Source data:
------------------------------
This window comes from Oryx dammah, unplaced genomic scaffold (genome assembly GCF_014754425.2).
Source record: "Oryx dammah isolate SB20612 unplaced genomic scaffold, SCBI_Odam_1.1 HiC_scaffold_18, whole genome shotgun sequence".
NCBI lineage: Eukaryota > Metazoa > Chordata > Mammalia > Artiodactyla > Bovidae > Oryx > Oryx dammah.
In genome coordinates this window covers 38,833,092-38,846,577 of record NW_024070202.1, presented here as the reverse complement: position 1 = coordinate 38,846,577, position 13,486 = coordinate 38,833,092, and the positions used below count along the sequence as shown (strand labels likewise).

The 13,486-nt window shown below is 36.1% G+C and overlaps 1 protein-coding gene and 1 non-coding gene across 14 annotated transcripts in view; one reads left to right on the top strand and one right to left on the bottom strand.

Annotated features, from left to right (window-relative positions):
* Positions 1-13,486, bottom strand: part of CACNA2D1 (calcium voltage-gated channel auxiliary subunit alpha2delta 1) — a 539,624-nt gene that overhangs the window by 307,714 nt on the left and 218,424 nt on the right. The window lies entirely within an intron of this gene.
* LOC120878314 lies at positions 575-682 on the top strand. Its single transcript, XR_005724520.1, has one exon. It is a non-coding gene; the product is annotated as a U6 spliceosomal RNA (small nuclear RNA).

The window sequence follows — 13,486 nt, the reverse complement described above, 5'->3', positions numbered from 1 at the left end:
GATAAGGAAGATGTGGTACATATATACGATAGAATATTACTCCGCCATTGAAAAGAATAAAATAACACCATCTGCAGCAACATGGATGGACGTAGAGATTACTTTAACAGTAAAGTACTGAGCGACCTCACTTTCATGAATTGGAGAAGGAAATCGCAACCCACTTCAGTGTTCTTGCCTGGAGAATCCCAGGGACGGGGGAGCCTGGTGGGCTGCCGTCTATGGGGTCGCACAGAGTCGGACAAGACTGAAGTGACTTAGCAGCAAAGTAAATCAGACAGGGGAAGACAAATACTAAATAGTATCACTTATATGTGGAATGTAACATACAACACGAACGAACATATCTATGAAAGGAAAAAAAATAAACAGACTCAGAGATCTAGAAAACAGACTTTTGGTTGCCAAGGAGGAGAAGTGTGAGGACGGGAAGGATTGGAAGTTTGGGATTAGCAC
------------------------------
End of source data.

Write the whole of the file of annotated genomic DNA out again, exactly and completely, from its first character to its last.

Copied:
This window comes from Oryx dammah, unplaced genomic scaffold (genome assembly GCF_014754425.2).
Source record: "Oryx dammah isolate SB20612 unplaced genomic scaffold, SCBI_Odam_1.1 HiC_scaffold_18, whole genome shotgun sequence".
NCBI lineage: Eukaryota > Metazoa > Chordata > Mammalia > Artiodactyla > Bovidae > Oryx > Oryx dammah.
In genome coordinates this window covers 38,833,092-38,846,577 of record NW_024070202.1, presented here as the reverse complement: position 1 = coordinate 38,846,577, position 13,486 = coordinate 38,833,092, and the positions used below count along the sequence as shown (strand labels likewise).

The 13,486-nt window shown below is 36.1% G+C and overlaps 1 protein-coding gene and 1 non-coding gene across 14 annotated transcripts in view; one reads left to right on the top strand and one right to left on the bottom strand.

Annotated features, from left to right (window-relative positions):
* Positions 1-13,486, bottom strand: part of CACNA2D1 (calcium voltage-gated channel auxiliary subunit alpha2delta 1) — a 539,624-nt gene that overhangs the window by 307,714 nt on the left and 218,424 nt on the right. The window lies entirely within an intron of this gene.
* LOC120878314 lies at positions 575-682 on the top strand. Its single transcript, XR_005724520.1, has one exon. It is a non-coding gene; the product is annotated as a U6 spliceosomal RNA (small nuclear RNA).

The window sequence follows — 13,486 nt, the reverse complement described above, 5'->3', positions numbered from 1 at the left end:
GATAAGGAAGATGTGGTACATATATACGATAGAATATTACTCCGCCATTGAAAAGAATAAAATAACACCATCTGCAGCAACATGGATGGACGTAGAGATTACTTTAACAGTAAAGTACTGAGCGACCTCACTTTCATGAATTGGAGAAGGAAATCGCAACCCACTTCAGTGTTCTTGCCTGGAGAATCCCAGGGACGGGGGAGCCTGGTGGGCTGCCGTCTATGGGGTCGCACAGAGTCGGACAAGACTGAAGTGACTTAGCAGCAAAGTAAATCAGACAGGGGAAGACAAATACTAAATAGTATCACTTATATGTGGAATGTAACATACAACACGAACGAACATATCTATGAAAGGAAAAAAAATAAACAGACTCAGAGATCTAGAAAACAGACTTTTGGTTGCCAAGGAGGAGAAGTGTGAGGACGGGAAGGATTGGAAGTTTGGGATTAGCAC